The Reykjanes peninsula is a geothermal wonder, where lighthouses outnumber villages. Besides hosting the Keflavík International Airport and, just a few minutes away, the spectacular Blue Lagoon, the Reykjanes peninsula is a destination in its own right.
Reykjanes peninsula is replete with natural marvels, in addition to the renowned Blue Lagoon and an array of lighthouses. Moreover, Iceland's busiest international airport and thus the main gateway to the island is located at Keflavík.
The Reykjanes peninsula has several high-temperature geothermal areas, three of which have been harnessed to generate electricity. In the Geothermal Energy Exhibition in the Hellisheiði lava fields, visitors can learn not merely about geothermal power but also the fascinating local geological history.
THE AREA IS A VERITABLE HOTBED FOR RECREATIONAL ACTIVITIES. THE DRAMATIC, RUGGED LANDSCAPE FEATURES VOLCANIC CRATERS, CAVES, LAVA FIELDS, GEOTHERMAL WATERS AND HOT SPRINGS, IN ADDITION TO A VARIETY OF RESTAURANTS, MUSEUMS, CHURCHES, LIGHTHOUSES, AND FESTIVALS.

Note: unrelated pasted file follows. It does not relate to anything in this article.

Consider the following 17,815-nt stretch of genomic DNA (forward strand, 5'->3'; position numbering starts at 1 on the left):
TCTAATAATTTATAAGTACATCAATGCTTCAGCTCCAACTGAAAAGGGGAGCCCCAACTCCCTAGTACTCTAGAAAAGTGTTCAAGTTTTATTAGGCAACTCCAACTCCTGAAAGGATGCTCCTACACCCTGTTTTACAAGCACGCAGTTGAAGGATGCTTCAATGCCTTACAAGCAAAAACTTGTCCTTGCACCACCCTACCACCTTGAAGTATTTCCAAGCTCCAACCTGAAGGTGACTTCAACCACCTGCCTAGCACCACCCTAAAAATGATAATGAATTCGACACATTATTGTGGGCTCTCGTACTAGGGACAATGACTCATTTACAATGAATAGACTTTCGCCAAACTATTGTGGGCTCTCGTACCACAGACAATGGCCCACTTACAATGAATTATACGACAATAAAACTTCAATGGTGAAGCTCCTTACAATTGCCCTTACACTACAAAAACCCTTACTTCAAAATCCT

On the Reykjanes peninsula the junction between the European and American tectonic plates of the earth's crust is more noticeable and comprehensible than anywhere else. Thus it is no wonder that the peninsula has now been designated as the Reykjanes Geopark, which besides being a landscape to admire and study is also a veritable hotbed of recreational activities.
The dramatic, rugged landscape features volcanic craters, caves, lava fields, geothermal waters, and hot springs, in addition to a variety of restaurants, museums, churches, lighthouses, and festivals.
For most visitors to Iceland, the Reykjanes peninsula welcomes them as they usually land in Keflavík airport. The endless lava fields, craters and treeless environment is a unique way to be welcomed to the country. The whole Reykjanes Peninsula is a UNESCO Global Geopark, a cultural, geographical and historical treasure trove and as such is worthy of exploration.